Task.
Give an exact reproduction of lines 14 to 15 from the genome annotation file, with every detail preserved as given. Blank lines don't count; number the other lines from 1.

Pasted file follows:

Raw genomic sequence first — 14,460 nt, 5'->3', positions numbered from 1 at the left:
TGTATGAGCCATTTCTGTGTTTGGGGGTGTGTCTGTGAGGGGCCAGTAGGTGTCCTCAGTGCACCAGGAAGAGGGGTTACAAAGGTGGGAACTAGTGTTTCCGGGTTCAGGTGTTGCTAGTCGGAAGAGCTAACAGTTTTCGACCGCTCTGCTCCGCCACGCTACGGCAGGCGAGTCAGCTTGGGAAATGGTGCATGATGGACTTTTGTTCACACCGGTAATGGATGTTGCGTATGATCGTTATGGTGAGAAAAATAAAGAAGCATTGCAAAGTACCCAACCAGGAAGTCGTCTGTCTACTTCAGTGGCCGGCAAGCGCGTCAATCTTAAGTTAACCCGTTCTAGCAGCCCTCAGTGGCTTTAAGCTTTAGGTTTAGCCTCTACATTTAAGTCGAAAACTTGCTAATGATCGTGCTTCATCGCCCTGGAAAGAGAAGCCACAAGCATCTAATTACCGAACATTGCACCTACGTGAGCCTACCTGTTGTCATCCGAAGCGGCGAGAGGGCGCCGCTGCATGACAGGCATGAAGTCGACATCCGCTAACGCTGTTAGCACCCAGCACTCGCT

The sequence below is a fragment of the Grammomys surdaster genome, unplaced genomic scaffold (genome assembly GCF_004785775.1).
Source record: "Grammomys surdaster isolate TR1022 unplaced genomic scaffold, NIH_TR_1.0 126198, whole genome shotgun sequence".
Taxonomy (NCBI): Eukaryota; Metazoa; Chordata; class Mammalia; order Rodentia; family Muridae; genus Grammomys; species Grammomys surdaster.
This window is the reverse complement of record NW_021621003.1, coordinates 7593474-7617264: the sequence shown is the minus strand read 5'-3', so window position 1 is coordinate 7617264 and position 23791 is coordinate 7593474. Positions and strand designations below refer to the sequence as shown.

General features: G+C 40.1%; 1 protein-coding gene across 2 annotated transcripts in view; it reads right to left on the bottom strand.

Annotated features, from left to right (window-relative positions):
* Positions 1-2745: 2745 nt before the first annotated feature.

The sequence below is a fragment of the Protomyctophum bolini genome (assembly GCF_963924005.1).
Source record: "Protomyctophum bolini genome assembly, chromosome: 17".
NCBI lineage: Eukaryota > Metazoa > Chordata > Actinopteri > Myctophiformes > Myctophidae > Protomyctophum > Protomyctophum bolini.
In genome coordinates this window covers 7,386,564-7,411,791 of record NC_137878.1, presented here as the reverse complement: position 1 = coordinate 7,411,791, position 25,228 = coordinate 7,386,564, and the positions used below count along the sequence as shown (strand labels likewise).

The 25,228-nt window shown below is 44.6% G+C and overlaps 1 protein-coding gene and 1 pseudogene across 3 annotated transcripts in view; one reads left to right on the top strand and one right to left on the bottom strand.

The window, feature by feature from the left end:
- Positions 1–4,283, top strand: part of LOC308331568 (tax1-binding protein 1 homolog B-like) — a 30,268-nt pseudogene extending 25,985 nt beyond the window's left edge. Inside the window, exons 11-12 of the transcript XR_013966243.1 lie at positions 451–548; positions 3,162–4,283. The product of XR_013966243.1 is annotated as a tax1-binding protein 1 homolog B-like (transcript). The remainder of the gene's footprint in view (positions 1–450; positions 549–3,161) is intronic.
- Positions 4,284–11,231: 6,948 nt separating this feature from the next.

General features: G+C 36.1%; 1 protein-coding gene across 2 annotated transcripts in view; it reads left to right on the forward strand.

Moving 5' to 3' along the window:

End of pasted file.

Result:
The 25,228-nt window shown below is 44.6% G+C and overlaps 1 protein-coding gene and 1 pseudogene across 3 annotated transcripts in view; one reads left to right on the top strand and one right to left on the bottom strand.

The window, feature by feature from the left end: